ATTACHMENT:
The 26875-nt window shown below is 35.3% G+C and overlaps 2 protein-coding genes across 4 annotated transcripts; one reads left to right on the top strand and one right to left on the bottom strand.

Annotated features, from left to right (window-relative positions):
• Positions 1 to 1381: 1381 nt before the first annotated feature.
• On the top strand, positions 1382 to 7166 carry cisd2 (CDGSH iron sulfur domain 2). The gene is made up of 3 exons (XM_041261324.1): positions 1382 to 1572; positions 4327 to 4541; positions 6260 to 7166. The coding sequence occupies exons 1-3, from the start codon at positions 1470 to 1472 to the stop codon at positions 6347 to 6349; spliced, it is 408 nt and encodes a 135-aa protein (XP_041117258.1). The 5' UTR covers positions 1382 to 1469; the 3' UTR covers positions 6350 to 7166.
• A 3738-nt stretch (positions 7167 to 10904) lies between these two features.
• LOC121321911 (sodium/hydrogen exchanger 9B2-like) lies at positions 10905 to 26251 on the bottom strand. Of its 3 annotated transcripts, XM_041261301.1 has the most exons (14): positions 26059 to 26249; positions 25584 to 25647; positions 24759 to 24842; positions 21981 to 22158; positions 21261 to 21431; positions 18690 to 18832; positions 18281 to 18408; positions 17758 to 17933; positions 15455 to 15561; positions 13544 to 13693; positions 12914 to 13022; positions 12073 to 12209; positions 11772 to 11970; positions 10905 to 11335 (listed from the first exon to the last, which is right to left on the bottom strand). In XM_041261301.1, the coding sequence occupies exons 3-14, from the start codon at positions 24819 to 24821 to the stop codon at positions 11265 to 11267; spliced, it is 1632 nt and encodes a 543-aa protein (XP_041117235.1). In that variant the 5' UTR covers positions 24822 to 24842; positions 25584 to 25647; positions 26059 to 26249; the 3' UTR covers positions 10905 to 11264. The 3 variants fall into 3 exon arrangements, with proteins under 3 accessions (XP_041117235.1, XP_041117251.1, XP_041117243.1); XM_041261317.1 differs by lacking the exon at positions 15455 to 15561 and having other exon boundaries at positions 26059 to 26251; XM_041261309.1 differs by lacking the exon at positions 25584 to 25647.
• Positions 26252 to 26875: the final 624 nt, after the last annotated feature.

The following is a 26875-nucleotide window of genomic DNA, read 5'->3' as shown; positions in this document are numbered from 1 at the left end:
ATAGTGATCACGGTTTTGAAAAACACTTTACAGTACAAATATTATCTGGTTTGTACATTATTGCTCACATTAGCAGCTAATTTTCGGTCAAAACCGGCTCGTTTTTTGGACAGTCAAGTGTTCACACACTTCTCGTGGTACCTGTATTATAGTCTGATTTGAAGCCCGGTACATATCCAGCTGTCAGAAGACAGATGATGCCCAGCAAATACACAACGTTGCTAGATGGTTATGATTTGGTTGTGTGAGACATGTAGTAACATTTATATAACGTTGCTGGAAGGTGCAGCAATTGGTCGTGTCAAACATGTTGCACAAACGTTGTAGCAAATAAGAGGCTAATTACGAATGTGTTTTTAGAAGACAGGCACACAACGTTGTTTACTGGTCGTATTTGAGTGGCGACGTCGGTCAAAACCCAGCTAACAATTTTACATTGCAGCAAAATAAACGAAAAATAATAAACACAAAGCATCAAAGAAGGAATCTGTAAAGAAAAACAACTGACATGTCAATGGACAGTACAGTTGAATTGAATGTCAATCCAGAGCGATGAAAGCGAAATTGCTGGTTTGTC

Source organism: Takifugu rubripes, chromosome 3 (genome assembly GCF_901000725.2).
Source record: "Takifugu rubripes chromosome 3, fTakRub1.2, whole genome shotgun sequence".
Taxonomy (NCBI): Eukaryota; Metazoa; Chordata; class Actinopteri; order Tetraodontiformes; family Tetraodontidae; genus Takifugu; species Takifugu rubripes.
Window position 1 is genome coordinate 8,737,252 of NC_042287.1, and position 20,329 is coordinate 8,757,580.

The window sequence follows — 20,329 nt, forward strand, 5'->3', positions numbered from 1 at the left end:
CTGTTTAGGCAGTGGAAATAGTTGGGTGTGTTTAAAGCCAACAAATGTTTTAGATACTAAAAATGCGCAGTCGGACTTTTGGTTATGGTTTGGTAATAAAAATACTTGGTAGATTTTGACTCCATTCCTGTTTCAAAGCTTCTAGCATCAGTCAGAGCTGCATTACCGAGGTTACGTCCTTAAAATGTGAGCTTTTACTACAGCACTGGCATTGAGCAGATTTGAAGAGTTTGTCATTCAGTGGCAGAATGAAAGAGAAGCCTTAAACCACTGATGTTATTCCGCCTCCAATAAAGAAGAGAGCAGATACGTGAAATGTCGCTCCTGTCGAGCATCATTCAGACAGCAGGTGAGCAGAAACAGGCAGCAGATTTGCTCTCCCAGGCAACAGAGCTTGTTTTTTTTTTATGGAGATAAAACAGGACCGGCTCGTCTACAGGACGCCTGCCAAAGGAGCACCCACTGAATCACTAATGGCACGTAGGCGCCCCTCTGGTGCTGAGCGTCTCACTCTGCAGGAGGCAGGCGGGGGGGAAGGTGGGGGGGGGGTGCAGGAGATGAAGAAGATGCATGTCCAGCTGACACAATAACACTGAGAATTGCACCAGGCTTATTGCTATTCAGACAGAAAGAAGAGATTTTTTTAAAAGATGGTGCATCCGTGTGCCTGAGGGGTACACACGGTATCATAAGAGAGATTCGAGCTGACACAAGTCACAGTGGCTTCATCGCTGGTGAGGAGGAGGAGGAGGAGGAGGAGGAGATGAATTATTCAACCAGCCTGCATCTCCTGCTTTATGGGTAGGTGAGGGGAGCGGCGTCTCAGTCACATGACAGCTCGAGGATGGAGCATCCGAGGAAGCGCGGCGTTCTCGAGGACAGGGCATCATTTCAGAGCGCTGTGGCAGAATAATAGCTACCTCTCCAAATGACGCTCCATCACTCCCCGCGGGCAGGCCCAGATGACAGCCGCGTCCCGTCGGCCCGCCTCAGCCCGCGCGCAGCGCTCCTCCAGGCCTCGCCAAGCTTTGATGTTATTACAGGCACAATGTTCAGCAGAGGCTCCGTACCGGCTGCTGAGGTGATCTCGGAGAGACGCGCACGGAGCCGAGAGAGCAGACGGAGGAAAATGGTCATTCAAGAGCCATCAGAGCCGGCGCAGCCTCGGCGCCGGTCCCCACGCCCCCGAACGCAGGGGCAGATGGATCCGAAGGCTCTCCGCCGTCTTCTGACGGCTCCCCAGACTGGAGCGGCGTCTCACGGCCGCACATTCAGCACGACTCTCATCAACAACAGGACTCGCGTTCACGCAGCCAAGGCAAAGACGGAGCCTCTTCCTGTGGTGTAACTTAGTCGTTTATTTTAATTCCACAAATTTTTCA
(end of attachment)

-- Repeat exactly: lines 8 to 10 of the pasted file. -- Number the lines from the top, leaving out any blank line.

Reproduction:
The following is a 26875-nucleotide window of genomic DNA, read 5'->3' as shown; positions in this document are numbered from 1 at the left end:
ATAGTGATCACGGTTTTGAAAAACACTTTACAGTACAAATATTATCTGGTTTGTACATTATTGCTCACATTAGCAGCTAATTTTCGGTCAAAACCGGCTCGTTTTTTGGACAGTCAAGTGTTCACACACTTCTCGTGGTACCTGTATTATAGTCTGATTTGAAGCCCGGTACATATCCAGCTGTCAGAAGACAGATGATGCCCAGCAAATACACAACGTTGCTAGATGGTTATGATTTGGTTGTGTGAGACATGTAGTAACATTTATATAACGTTGCTGGAAGGTGCAGCAATTGGTCGTGTCAAACATGTTGCACAAACGTTGTAGCAAATAAGAGGCTAATTACGAATGTGTTTTTAGAAGACAGGCACACAACGTTGTTTACTGGTCGTATTTGAGTGGCGACGTCGGTCAAAACCCAGCTAACAATTTTACATTGCAGCAAAATAAACGAAAAATAATAAACACAAAGCATCAAAGAAGGAATCTGTAAAGAAAAACAACTGACATGTCAATGGACAGTACAGTTGAATTGAATGTCAATCCAGAGCGATGAAAGCGAAATTGCTGGTTTGTC

Source organism: Takifugu rubripes, chromosome 3 (genome assembly GCF_901000725.2).